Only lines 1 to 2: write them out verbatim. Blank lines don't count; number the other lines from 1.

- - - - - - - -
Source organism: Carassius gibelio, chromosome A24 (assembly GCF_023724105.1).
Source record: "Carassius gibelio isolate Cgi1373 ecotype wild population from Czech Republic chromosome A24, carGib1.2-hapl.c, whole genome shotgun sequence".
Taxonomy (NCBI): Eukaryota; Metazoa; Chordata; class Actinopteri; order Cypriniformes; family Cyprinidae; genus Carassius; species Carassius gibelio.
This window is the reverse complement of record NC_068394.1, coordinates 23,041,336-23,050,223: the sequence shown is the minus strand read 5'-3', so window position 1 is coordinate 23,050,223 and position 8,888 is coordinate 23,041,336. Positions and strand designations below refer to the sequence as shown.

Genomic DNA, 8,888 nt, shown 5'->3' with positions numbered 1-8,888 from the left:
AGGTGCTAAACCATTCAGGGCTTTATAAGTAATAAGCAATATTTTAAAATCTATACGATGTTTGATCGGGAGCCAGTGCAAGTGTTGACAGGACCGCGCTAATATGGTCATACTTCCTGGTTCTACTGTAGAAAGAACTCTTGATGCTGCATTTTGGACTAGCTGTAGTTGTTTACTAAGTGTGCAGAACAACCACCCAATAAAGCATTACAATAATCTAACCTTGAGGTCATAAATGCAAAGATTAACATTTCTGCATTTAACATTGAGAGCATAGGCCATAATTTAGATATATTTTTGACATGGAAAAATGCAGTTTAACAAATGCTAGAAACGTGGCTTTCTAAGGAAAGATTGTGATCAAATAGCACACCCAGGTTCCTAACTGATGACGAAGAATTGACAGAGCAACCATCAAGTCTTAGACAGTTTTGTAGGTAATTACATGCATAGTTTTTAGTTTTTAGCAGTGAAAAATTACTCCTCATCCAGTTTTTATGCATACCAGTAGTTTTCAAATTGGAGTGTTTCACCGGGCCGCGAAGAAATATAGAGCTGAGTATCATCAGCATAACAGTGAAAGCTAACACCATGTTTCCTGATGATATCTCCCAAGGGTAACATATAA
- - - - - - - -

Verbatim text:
Source organism: Carassius gibelio, chromosome A24 (assembly GCF_023724105.1).
Source record: "Carassius gibelio isolate Cgi1373 ecotype wild population from Czech Republic chromosome A24, carGib1.2-hapl.c, whole genome shotgun sequence".